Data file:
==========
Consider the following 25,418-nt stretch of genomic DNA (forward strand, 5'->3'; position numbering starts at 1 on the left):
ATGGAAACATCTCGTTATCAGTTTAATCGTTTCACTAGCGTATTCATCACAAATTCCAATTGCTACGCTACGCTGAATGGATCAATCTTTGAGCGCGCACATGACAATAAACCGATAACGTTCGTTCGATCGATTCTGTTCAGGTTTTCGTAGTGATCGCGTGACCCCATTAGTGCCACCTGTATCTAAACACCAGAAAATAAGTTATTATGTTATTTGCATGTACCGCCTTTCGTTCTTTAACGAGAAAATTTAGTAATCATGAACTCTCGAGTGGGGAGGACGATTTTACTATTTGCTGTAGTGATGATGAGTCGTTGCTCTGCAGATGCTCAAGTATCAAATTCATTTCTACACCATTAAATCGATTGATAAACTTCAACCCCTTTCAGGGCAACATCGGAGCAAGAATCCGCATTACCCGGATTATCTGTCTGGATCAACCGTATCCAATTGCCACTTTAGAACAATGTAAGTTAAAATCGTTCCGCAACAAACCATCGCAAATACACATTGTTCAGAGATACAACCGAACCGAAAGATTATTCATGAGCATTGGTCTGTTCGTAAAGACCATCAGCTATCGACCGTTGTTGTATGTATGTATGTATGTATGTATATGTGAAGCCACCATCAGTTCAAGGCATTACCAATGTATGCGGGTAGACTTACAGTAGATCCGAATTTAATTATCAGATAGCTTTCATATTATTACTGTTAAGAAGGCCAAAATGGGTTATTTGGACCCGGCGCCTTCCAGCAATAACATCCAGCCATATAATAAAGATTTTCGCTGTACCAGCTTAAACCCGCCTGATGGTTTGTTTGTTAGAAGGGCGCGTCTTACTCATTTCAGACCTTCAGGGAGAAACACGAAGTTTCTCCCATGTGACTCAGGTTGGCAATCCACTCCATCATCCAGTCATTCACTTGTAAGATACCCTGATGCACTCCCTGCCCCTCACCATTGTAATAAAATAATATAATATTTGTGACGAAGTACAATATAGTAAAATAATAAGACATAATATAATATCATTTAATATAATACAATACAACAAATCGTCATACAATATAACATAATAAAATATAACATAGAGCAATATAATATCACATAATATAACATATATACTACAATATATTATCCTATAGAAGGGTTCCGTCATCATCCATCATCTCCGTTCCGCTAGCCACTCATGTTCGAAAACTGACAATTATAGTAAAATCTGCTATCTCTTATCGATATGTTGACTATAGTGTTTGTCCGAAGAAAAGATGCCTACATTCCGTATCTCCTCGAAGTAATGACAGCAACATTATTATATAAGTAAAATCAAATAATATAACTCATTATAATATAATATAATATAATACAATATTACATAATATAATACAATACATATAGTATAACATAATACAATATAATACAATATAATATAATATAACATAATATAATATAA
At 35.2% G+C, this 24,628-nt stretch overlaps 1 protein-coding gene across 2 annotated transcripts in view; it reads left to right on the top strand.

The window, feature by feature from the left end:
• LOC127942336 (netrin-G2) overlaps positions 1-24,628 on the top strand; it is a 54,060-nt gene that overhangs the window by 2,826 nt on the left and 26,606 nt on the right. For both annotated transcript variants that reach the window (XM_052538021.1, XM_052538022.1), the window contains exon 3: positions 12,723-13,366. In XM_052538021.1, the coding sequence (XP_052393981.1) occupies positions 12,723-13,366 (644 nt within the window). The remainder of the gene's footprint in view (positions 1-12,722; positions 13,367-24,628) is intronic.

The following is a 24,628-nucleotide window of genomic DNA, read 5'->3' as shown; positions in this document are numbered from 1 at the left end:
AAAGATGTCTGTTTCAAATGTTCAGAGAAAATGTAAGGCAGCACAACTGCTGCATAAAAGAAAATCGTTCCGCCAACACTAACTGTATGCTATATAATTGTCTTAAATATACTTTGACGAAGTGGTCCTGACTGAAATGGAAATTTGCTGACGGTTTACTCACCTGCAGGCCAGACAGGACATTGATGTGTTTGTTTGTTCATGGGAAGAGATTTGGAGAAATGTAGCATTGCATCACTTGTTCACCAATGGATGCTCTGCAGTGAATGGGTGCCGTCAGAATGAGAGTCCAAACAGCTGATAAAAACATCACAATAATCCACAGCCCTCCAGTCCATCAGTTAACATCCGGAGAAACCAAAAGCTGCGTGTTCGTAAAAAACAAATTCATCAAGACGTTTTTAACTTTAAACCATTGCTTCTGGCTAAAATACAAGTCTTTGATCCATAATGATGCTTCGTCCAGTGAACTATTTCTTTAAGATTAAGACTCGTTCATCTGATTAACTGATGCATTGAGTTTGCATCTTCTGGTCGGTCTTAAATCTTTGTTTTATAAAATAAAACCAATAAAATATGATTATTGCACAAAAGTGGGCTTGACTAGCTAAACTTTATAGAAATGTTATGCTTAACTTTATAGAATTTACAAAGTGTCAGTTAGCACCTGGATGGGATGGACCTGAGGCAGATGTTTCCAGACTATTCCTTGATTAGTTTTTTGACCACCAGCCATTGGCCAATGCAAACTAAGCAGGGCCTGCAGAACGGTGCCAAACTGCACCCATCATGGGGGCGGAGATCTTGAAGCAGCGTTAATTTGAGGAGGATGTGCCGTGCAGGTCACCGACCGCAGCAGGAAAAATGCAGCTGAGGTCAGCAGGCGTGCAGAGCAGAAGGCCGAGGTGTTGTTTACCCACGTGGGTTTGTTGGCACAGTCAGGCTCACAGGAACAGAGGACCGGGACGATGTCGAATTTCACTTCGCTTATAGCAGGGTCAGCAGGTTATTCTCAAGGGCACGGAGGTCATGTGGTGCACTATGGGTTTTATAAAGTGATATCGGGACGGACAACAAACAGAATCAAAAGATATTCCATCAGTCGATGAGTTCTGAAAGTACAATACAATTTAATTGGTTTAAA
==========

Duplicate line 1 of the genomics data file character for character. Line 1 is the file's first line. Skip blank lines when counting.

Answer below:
Consider the following 25,418-nt stretch of genomic DNA (forward strand, 5'->3'; position numbering starts at 1 on the left):